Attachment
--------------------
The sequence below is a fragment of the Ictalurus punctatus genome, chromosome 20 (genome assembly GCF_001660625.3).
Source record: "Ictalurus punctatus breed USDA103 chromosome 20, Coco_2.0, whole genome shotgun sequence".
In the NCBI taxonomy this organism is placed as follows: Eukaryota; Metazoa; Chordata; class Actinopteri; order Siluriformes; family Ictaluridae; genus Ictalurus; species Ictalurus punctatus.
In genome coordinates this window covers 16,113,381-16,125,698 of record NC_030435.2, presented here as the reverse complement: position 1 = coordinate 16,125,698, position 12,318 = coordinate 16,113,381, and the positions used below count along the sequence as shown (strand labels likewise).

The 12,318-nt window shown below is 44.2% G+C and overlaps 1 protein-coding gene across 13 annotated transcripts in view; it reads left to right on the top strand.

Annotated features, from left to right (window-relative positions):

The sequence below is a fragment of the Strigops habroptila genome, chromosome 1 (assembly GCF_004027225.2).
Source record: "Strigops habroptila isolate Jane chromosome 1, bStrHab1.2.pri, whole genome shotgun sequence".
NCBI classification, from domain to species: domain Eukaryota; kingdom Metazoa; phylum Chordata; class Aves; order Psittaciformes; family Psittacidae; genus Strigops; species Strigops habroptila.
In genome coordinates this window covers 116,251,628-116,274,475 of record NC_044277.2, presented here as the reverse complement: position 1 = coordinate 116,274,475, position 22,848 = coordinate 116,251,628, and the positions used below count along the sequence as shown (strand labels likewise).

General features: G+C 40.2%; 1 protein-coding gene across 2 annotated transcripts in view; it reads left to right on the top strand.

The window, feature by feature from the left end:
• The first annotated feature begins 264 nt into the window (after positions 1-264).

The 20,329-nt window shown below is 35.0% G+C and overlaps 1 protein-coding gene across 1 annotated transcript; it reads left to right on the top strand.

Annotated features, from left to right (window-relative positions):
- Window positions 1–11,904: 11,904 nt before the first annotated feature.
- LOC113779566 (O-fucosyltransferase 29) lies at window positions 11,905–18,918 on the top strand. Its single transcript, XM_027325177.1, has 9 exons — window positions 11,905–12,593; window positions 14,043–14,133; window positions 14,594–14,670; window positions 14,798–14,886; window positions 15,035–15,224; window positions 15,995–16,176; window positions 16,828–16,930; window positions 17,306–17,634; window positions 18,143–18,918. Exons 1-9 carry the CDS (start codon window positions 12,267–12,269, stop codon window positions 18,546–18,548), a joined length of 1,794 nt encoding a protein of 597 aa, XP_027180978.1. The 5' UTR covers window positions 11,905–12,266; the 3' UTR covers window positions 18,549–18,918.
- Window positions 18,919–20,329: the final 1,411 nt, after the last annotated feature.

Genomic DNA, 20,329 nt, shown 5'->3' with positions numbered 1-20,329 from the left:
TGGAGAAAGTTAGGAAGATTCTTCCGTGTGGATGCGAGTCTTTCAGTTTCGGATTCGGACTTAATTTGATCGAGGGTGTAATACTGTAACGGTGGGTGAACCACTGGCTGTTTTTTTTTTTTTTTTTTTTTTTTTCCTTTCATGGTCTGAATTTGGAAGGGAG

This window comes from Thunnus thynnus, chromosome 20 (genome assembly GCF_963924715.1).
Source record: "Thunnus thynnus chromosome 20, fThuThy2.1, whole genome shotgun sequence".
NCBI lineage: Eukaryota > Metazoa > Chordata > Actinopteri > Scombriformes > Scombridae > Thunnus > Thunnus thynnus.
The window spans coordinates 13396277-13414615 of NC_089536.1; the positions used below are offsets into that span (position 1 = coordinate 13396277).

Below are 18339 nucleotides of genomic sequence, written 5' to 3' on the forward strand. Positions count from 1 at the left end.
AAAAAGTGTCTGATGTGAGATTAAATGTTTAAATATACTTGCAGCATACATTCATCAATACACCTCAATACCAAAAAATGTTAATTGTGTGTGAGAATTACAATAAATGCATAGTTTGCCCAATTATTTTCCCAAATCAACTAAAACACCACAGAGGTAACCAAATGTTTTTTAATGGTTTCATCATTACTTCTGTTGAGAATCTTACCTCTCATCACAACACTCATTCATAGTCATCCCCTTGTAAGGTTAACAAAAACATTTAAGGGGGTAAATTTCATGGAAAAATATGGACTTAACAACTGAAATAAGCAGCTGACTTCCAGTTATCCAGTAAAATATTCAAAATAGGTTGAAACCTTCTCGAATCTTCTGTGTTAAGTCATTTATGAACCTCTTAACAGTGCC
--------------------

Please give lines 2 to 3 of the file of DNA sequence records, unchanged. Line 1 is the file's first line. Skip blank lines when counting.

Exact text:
Source record: "Ictalurus punctatus breed USDA103 chromosome 20, Coco_2.0, whole genome shotgun sequence".
In the NCBI taxonomy this organism is placed as follows: Eukaryota; Metazoa; Chordata; class Actinopteri; order Siluriformes; family Ictaluridae; genus Ictalurus; species Ictalurus punctatus.